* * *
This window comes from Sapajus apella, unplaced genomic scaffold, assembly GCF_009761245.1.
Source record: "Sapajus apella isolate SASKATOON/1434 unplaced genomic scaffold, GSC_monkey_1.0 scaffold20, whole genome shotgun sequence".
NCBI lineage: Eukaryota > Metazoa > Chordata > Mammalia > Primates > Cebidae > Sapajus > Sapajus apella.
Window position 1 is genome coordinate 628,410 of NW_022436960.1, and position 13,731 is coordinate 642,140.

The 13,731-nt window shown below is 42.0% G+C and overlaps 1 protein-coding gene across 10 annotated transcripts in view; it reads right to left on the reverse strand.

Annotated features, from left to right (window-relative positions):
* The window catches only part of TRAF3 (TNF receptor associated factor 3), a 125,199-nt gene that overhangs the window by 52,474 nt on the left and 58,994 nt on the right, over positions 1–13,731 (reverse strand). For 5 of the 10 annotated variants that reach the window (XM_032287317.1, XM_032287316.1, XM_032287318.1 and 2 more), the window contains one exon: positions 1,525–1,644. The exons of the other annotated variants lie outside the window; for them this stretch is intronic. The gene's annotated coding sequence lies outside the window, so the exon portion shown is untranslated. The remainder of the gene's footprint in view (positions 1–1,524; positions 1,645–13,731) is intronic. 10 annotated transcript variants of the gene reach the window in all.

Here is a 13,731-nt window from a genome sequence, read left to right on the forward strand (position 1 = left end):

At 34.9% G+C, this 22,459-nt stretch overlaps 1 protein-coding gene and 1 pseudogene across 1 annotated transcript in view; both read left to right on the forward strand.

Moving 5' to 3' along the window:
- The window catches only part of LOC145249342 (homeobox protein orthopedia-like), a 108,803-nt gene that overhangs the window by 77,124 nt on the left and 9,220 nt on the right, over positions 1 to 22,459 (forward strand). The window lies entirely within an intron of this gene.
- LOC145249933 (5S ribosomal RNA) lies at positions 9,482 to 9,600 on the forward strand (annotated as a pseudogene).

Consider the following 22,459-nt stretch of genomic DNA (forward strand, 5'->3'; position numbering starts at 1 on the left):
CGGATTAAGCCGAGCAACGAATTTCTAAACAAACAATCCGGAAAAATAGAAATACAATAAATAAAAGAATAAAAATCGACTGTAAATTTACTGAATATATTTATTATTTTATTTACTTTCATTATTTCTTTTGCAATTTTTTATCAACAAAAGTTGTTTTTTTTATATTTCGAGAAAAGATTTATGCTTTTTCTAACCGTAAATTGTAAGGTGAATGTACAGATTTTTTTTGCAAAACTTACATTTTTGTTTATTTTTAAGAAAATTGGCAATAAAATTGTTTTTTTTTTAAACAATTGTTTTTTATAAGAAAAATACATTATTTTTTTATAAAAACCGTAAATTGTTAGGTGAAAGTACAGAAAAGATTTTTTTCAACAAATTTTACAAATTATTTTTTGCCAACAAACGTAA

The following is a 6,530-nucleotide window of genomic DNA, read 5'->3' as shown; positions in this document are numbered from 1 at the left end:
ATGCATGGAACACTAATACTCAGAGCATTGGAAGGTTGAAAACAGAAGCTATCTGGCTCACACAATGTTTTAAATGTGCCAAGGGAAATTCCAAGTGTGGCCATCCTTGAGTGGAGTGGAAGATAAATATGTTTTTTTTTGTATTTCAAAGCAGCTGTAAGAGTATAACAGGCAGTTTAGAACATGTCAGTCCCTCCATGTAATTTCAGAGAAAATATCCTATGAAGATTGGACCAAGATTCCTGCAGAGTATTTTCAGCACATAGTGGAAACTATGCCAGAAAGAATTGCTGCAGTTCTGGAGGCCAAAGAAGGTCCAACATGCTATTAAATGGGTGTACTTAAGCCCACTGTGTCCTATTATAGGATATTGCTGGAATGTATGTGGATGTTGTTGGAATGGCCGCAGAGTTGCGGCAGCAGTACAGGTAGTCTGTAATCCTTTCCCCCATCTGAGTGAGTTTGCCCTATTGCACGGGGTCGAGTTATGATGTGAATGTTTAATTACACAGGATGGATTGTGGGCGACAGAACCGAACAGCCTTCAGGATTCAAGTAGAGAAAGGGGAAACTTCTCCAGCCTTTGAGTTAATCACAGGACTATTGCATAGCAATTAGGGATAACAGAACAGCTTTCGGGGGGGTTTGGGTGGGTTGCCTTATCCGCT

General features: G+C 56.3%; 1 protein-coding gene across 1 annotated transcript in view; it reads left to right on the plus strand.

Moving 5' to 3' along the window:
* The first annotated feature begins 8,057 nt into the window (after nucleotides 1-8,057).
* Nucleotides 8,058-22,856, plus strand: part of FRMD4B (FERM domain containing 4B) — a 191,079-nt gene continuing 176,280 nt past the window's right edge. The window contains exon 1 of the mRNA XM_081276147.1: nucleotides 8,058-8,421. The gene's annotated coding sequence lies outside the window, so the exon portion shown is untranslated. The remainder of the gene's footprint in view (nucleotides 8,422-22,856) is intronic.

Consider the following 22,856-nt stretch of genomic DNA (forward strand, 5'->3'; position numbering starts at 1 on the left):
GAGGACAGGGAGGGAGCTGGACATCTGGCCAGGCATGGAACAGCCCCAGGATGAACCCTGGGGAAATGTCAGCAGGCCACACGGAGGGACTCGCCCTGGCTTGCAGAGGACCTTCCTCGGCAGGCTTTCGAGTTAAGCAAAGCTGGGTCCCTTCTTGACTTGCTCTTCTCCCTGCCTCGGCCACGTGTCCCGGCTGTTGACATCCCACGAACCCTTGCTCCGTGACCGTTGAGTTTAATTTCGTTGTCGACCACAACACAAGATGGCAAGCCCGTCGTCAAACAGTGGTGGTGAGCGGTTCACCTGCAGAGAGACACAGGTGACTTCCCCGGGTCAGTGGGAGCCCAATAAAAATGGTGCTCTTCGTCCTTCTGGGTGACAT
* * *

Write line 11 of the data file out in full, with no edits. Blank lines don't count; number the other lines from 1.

- The window catches only part of LOC145249342 (homeobox protein orthopedia-like), a 108,803-nt gene that overhangs the window by 77,124 nt on the left and 9,220 nt on the right, over positions 1 to 22,459 (forward strand). The window lies entirely within an intron of this gene.